A6: Our portable keyboards and digital pianos are manufactured mainly in China and Indonesia. In addition, most of our AV products are produced in Asia outside Japan, and these products at present are cost-competitive with those of Chinese manufacturers. Also, we have room for further improvement in costs by increasing our local procurement ratios. We believe that further major cost reductions are also possible by reviewing and taking appropriate measures for the production of our acoustic musical instruments, including pianos and wind instruments.
The year before last, we launched a piano made in China selling for less than 20,000 yuan, and, by introducing a piano for 17,800 yuan last year, our sales have exceeded 30,000 units.
Next year, we are planning to launch a much lower-priced piano. Therefore, we think we can aim for improvement in profitability by expanding our market share and reaping the benefits of increased production.
Q7:If Yamaha increases its market share, what effects will this have on the situation of your competitors?
A7: The wave of pianos made in China is gathering strength. (These include pianos manufactured by local Chinese companies, by U.S. and European manufacturers in China, and OEM units ordered by U.S. and European retailers). Our main competition will be pianos manufactured in China, but we are also manufacturing pianos in China and Indonesia. We believe we can establish competitive superiority in terms of quality and cost and will therefore be able to expand our market share.
Q8:In the information on page 50 of the presentation, concerning structural reforms in production, is it correct for us to understand that the Hangzhou factory will contribute fully in FY2013.3, producing above 90,000 components in that year? Or, do you mean that the systems at that factory will be capable of producing up to 90,000 units at that time? Also when do you expect positive benefits to emerge?
A8: Our target is to bring the production capacity at the Hangzhou factory up to 90,000 components a year in FY2013.3, and we are aiming to have production facilities in place by then for this level of output.
Positive effects on Yamaha’s profitability coming from the realignment of piano factories will be ¥800 million, resulting from the completion of the integration of domestic factories in August this year, and a further plus effect of about ¥1.1 billion from the shifting of some production overseas.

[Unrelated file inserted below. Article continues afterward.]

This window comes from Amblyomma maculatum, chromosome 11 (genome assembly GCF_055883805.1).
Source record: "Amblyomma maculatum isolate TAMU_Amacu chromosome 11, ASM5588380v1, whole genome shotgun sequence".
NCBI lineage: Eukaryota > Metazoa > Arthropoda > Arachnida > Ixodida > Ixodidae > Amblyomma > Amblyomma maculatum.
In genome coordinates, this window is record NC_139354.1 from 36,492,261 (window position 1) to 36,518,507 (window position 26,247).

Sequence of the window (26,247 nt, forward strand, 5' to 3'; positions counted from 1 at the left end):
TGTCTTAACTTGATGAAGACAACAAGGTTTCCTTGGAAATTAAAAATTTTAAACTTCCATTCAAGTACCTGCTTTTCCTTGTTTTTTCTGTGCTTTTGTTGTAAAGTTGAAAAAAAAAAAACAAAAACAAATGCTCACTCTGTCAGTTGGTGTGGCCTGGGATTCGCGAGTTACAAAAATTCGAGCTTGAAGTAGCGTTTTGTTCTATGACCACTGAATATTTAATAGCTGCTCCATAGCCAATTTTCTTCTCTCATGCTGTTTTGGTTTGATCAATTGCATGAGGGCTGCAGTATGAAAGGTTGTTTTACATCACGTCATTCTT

Q9:Your target ratio is ROE of 7% in FY2013.3, but my impression is that this is a low goal, only slightly above the cost of capital. Did you arrive at this ROE figure internally by combining forecasted results for various divisions?
A9: The ROE figure of 7% was calculated internally from forecasts for various divisions.
We will aim for two-digit ROE in the medium term, but we have positioned the period under the current medium-term plan as a phase for creating a platform for growth. Therefore, 7% is an interim goal on the way toward recovery in profitability.
Q11:Your plans call for recovery in the electronic devices segment. Could you please explain how you will improve performance in this business?
A11: We are aiming to increase sales from ¥20 billion in FY2010.3 to ¥26 billion three years later. In addition to sound and graphics LSIs for CODECs, digital amplifiers, and pachinko machines, we are developing products that meet customer requirements for LSIs for use in automobile applications.
In addition, we have had a good response from customers to our activities to meet their specific requirements, and we believe this will lead to an increase in sales. We are also engaged in the development of new sound sources (new sources that generate sounds that cannot be obtained from using software and sound-generator products suited to the Chinese market).
Q12:Is Yamaha Corporation planning to participate in the capital increase of Yamaha Motor that was announced recently?
A12: We have not decided as of this date. We will not base our decision on maintaining our current shareholding percentage, but will make a decision that takes account of our sharing a common brand with Yamaha Motor; however, we are conducting business in a difficult operating environment and have limited leeway in our cash position.